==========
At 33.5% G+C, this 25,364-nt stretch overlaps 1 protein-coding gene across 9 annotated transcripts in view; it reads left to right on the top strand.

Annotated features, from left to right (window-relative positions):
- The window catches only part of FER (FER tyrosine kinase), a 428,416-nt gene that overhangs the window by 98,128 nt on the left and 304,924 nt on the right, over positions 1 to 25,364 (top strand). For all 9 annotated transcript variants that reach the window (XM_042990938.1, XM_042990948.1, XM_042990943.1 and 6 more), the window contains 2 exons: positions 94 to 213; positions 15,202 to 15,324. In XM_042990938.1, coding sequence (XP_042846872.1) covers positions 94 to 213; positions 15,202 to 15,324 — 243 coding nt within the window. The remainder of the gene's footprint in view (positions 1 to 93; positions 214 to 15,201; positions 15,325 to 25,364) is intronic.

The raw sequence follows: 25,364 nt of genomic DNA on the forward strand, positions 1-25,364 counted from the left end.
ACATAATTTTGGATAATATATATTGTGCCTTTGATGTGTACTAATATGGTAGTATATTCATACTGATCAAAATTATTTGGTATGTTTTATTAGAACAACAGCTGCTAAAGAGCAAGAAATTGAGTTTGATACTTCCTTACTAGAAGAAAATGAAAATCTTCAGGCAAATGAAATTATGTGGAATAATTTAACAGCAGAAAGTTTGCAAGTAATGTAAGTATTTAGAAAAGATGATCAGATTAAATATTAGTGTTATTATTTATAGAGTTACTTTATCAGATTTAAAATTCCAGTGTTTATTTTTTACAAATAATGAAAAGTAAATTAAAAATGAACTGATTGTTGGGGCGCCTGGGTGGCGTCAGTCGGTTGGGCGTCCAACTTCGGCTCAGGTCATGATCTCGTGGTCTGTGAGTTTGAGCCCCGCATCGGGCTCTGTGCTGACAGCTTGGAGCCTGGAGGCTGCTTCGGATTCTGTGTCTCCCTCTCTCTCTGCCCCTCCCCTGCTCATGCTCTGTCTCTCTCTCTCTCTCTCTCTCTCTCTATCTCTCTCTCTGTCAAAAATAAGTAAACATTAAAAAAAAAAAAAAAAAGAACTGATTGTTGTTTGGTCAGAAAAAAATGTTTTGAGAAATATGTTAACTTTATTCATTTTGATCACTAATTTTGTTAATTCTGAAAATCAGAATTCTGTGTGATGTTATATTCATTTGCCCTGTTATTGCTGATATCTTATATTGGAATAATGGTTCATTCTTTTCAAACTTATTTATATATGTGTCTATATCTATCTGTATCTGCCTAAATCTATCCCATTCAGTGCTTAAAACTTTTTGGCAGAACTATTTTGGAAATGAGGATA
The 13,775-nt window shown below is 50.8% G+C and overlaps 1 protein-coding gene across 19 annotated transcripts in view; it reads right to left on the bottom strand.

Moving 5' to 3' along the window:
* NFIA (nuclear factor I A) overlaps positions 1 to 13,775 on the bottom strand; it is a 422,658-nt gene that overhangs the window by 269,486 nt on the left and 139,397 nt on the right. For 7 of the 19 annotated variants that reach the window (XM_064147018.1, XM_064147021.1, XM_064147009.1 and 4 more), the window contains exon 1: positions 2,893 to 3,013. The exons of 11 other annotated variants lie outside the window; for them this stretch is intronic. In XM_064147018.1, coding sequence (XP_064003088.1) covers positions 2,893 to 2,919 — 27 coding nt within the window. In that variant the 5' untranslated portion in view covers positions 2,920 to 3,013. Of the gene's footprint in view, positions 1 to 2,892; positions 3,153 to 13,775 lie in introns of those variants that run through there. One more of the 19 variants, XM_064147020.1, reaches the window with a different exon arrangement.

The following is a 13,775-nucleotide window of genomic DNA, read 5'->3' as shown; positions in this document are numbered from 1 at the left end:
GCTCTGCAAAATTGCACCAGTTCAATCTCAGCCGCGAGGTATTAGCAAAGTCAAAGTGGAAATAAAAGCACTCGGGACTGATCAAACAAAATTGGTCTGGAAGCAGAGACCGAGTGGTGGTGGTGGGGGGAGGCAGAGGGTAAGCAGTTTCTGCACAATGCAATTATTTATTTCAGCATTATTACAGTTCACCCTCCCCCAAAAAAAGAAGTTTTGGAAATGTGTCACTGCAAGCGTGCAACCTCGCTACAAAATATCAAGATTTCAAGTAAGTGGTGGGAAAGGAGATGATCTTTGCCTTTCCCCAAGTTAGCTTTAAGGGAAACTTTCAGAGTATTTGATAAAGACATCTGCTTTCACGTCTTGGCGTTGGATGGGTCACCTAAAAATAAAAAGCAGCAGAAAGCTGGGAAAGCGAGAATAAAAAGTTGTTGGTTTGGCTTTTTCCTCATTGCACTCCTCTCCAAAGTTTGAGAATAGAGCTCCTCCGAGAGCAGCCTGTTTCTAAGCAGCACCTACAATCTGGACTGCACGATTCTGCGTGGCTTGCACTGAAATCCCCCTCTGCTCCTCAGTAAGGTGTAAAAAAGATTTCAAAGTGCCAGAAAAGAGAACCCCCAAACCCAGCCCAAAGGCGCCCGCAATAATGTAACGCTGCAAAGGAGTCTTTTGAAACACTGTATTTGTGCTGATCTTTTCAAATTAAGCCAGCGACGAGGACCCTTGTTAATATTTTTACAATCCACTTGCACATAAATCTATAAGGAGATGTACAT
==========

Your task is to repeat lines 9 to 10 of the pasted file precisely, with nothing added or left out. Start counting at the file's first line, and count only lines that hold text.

The following is a 13,775-nucleotide window of genomic DNA, read 5'->3' as shown; positions in this document are numbered from 1 at the left end:
GCTCTGCAAAATTGCACCAGTTCAATCTCAGCCGCGAGGTATTAGCAAAGTCAAAGTGGAAATAAAAGCACTCGGGACTGATCAAACAAAATTGGTCTGGAAGCAGAGACCGAGTGGTGGTGGTGGGGGGAGGCAGAGGGTAAGCAGTTTCTGCACAATGCAATTATTTATTTCAGCATTATTACAGTTCACCCTCCCCCAAAAAAAGAAGTTTTGGAAATGTGTCACTGCAAGCGTGCAACCTCGCTACAAAATATCAAGATTTCAAGTAAGTGGTGGGAAAGGAGATGATCTTTGCCTTTCCCCAAGTTAGCTTTAAGGGAAACTTTCAGAGTATTTGATAAAGACATCTGCTTTCACGTCTTGGCGTTGGATGGGTCACCTAAAAATAAAAAGCAGCAGAAAGCTGGGAAAGCGAGAATAAAAAGTTGTTGGTTTGGCTTTTTCCTCATTGCACTCCTCTCCAAAGTTTGAGAATAGAGCTCCTCCGAGAGCAGCCTGTTTCTAAGCAGCACCTACAATCTGGACTGCACGATTCTGCGTGGCTTGCACTGAAATCCCCCTCTGCTCCTCAGTAAGGTGTAAAAAAGATTTCAAAGTGCCAGAAAAGAGAACCCCCAAACCCAGCCCAAAGGCGCCCGCAATAATGTAACGCTGCAAAGGAGTCTTTTGAAACACTGTATTTGTGCTGATCTTTTCAAATTAAGCCAGCGACGAGGACCCTTGTTAATATTTTTACAATCCACTTGCACATAAATCTATAAGGAGATGTACAT